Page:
By LAURA LOREK
Founder of Silicon Hills News
Entrepreneurs like Michael Dell, who was just starting a PC company, or James Truchard, co-founder of National Instruments, might drop by for a breakfast of orange juice and cornflakes.
Kozmetsky kept a white board by his desk and he was known to sketch out problems and solutions for his visitors.
His door was open for everyone from students to heads of state, said Pike Powers, a lawyer, former state legislator, economic developer and close friend and collaborator of Kozmetsky.
“George was the godfather of high technology for the region,” said Laura Kilcrease, managing director of Triton Ventures and also a close friend and the founding director of the Austin Technology Incubator. “The godfathers are untouchable. They’ve got a track record of getting things done and getting them done right. George was old enough and wise enough and generous enough to think about what was best for the greater good of the community.”
Kozmetsky came to Austin in 1966 after he successfully co-founded Teledyne, a computer electronics company in Silicon Valley. He served for 16 years as the UT dean of business. He believed strongly in collaboration among government agencies, educational institutions and entrepreneurs. He launched the IC2 Institute in 1977 and the Austin Technology Incubator in 1989. President Clinton awarded Kozmetsky the National Medal of Technology in 1993. Kozmetsky worked tirelessly to promote Austin’s technology industry until his death in 2003 at the age of 85.
His son, Greg Kozmetsky would often prepare the coffee and juice for his dad’s early morning meetings.
“Dad had a philosophy that you don’t need sleep,” Greg said. “You just need to rest.”
Kozmetsky would take 20 minute to 30 minute rest breaks throughout the day.
“He would wake up at 3 a.m. and start thinking about things,” Greg said. “By 4 a.m. he was headed to the office.”
When he got older and he could no longer drive, his assistants, Pattie Roe and Ophelia Mallare, would drive him.
His wife, Ronya, also actively supported her husband. They even taught a class together at UT on marriage and entrepreneurship. She wrote a book “Making It Together: A Survival Manual for the Executive Family.” Ronya, who died in 2011 at the age of 90, was a licensed pilot and she ran the RGK Foundation.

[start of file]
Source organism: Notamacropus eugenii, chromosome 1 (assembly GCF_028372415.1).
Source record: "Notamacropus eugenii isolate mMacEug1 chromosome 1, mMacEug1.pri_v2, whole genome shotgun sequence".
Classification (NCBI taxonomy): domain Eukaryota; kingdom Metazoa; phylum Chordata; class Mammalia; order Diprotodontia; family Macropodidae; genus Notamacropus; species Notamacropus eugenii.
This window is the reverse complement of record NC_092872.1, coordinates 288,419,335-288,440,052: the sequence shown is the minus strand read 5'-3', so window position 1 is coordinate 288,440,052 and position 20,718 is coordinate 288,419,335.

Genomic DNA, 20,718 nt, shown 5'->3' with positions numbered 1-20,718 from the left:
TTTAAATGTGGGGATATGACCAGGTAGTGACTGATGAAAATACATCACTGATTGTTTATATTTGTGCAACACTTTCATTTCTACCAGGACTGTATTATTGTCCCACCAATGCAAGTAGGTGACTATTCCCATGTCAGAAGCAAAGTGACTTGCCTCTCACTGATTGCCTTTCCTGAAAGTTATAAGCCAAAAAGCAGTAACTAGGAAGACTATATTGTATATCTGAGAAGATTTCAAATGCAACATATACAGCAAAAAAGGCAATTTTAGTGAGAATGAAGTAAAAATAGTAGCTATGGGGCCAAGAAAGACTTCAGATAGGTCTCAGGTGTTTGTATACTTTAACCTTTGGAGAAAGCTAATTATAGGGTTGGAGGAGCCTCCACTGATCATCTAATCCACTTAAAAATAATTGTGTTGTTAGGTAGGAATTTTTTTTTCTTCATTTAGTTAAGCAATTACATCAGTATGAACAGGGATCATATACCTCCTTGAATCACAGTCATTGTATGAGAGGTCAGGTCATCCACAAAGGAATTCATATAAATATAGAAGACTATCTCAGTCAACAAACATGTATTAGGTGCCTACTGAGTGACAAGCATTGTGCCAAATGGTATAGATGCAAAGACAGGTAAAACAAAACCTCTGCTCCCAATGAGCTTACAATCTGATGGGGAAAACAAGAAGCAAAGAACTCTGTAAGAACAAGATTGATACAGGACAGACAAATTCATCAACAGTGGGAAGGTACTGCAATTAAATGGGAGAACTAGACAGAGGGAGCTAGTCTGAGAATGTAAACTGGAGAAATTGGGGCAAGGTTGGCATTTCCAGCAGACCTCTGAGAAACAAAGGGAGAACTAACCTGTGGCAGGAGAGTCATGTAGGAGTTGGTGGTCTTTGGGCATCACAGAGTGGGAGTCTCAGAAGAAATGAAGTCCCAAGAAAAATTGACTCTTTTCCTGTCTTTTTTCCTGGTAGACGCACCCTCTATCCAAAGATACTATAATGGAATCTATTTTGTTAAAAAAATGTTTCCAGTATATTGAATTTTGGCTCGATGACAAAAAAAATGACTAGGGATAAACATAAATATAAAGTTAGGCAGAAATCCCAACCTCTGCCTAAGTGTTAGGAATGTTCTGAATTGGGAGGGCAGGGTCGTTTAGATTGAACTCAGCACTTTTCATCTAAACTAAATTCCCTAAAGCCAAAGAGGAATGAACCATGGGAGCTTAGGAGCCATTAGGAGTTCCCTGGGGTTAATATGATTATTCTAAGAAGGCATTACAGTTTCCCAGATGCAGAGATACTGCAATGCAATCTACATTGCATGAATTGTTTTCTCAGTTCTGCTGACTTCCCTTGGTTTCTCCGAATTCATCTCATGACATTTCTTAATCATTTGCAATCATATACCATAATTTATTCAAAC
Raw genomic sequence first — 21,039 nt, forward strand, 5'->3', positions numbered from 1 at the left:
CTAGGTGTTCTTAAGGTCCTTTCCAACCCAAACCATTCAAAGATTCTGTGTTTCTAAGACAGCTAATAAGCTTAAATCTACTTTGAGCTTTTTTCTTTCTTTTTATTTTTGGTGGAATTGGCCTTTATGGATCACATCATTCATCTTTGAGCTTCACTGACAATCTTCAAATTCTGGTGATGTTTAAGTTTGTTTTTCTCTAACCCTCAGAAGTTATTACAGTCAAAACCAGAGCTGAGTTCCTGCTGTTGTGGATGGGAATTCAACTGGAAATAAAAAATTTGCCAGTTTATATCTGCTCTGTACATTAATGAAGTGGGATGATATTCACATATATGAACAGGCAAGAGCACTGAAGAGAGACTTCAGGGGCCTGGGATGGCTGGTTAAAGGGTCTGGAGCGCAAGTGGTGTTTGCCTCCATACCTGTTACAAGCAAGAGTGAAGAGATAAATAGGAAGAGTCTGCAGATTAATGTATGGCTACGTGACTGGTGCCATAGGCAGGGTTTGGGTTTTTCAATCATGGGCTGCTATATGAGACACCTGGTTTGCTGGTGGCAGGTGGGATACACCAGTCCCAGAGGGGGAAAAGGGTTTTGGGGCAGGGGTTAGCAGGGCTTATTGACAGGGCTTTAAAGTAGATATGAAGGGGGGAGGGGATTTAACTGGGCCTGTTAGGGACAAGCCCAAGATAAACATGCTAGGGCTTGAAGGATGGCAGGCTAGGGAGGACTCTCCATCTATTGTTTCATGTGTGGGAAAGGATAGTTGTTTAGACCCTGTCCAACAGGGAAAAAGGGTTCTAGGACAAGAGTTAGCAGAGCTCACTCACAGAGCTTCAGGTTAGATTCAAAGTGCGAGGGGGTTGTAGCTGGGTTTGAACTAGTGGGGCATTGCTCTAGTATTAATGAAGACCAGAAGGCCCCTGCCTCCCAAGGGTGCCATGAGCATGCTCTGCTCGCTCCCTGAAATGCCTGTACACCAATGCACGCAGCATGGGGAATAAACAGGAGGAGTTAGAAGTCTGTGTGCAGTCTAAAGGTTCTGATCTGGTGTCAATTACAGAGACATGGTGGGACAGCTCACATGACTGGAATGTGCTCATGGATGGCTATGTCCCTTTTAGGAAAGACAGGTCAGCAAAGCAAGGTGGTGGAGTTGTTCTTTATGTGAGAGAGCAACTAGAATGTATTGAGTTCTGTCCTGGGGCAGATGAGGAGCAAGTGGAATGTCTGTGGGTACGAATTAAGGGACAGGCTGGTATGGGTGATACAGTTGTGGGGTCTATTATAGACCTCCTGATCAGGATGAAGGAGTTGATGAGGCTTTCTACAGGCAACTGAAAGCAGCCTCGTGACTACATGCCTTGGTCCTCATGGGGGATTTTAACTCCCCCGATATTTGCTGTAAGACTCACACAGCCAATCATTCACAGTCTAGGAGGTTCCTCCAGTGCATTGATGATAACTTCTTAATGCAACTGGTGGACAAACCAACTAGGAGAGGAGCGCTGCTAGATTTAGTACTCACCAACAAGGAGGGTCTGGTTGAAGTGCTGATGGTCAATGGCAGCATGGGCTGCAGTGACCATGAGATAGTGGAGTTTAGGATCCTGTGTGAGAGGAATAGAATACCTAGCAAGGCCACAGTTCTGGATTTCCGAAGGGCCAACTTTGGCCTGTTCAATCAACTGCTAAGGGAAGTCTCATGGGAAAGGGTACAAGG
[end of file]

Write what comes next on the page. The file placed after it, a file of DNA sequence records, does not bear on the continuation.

Greg, also a pilot, would fly his dad around the country and world.
“I knew he was different,” Greg said. “I didn’t know how different he was.”
When Greg was a kid his dad would gather his children and the neighborhood kids together and sketch out ideas for them on a whiteboard in their house. He thought if he could explain his ideas so that kids could understand them then others would too, Greg said.
“He was first and foremost an academic,” Greg said.
Kozmetsky, born in Seattle to Russian immigrant parents, grew up poor and even worked at the fish docks as a kid. He understood the value of an education. He earned his bachelor’s degree from the University of Washington at the age of 20. He then served in the Army Medical Corp. in World War II. When he returned, he earned his MBA and doctorate degrees from Harvard University. And he went on to found Teledyne, a conglomerate of companies which made everything from airline parts to batteries and precision instruments.
This year, Kozmetsky’s brainchild, ATI, turns 25 years old. It is one of the oldest continuously running incubators in the country.
ATI has graduated 142 companies, which have created thousands of jobs and had an economic impact of more than $1 billion on Central Texas’ economy.
Yet many people who make up the bustling technology ecosystem in Austin today don’t know the critical and crucial role Kozmetsky played in its vision and development.
“George was such a compassionate, thoughtful and intellectual leader,” Powers said. “He didn’t want to be adulated and praised. He wanted to do things that made a difference. And he did.”
When ATI launched in 1989, Austin was in dire straits economically.
The city had one of the highest commercial real estate vacancy rates in the country as a result of the Savings and Loan crisis.
Austin had a skyline of so-called “see-through buildings,” because they were just shells built during the real estate boom that hadn’t been finished out, Kilcrease said.
Banks foreclosed on about 1,000 homes every month.
Austin needed ATI to jump-start its economy, Kilcrease said.
Kozmetsky recruited Kilcrease to run ATI. Kilcrease had been in town running a high tech company. She did a fair amount of community service.
“One day, out of the blue, George called me,” Kilcrease said.
His wife, Ronya, gave a taped session of a women’s management group in which Kilcrease had spoken, to her husband.